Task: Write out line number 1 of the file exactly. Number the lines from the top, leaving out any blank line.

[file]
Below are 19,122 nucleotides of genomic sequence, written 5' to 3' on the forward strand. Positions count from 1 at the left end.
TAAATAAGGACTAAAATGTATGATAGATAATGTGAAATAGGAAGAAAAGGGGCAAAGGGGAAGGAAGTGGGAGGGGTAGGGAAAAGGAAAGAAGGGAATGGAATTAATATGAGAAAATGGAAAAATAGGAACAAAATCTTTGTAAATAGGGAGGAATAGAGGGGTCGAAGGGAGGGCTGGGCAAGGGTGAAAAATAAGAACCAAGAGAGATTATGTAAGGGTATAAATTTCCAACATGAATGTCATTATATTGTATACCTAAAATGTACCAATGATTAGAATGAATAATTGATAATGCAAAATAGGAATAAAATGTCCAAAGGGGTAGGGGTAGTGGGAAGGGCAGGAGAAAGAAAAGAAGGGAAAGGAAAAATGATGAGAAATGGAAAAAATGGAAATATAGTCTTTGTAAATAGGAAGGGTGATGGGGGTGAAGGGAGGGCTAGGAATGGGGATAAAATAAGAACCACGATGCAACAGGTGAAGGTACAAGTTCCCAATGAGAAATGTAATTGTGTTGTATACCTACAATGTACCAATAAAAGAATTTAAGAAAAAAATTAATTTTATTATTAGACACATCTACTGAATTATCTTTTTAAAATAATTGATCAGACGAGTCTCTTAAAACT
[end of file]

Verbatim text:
Below are 19,122 nucleotides of genomic sequence, written 5' to 3' on the forward strand. Positions count from 1 at the left end.